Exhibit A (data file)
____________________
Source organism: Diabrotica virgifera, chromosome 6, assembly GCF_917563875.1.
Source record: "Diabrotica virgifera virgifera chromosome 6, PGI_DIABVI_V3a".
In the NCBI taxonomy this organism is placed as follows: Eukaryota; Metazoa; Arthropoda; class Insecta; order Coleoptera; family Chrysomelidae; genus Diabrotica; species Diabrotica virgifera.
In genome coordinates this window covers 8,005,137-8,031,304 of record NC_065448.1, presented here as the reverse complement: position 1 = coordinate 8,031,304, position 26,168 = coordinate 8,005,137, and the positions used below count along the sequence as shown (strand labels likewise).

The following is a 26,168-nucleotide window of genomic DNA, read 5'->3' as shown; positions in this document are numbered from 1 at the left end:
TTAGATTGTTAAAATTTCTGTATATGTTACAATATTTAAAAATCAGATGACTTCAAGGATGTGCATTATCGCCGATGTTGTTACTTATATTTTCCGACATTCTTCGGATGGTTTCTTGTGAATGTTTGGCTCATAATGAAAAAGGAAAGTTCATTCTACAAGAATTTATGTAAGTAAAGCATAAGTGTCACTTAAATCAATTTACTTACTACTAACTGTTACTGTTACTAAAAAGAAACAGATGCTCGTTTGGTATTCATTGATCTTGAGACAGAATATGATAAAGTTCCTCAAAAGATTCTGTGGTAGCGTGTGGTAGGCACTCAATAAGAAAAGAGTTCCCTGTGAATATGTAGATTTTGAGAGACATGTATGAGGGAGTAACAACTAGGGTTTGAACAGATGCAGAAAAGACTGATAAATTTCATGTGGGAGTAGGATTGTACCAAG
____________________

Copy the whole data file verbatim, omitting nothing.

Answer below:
Source organism: Diabrotica virgifera, chromosome 6, assembly GCF_917563875.1.
Source record: "Diabrotica virgifera virgifera chromosome 6, PGI_DIABVI_V3a".
In the NCBI taxonomy this organism is placed as follows: Eukaryota; Metazoa; Arthropoda; class Insecta; order Coleoptera; family Chrysomelidae; genus Diabrotica; species Diabrotica virgifera.
In genome coordinates this window covers 8,005,137-8,031,304 of record NC_065448.1, presented here as the reverse complement: position 1 = coordinate 8,031,304, position 26,168 = coordinate 8,005,137, and the positions used below count along the sequence as shown (strand labels likewise).

The following is a 26,168-nucleotide window of genomic DNA, read 5'->3' as shown; positions in this document are numbered from 1 at the left end:
TTAGATTGTTAAAATTTCTGTATATGTTACAATATTTAAAAATCAGATGACTTCAAGGATGTGCATTATCGCCGATGTTGTTACTTATATTTTCCGACATTCTTCGGATGGTTTCTTGTGAATGTTTGGCTCATAATGAAAAAGGAAAGTTCATTCTACAAGAATTTATGTAAGTAAAGCATAAGTGTCACTTAAATCAATTTACTTACTACTAACTGTTACTGTTACTAAAAAGAAACAGATGCTCGTTTGGTATTCATTGATCTTGAGACAGAATATGATAAAGTTCCTCAAAAGATTCTGTGGTAGCGTGTGGTAGGCACTCAATAAGAAAAGAGTTCCCTGTGAATATGTAGATTTTGAGAGACATGTATGAGGGAGTAACAACTAGGGTTTGAACAGATGCAGAAAAGACTGATAAATTTCATGTGGGAGTAGGATTGTACCAAG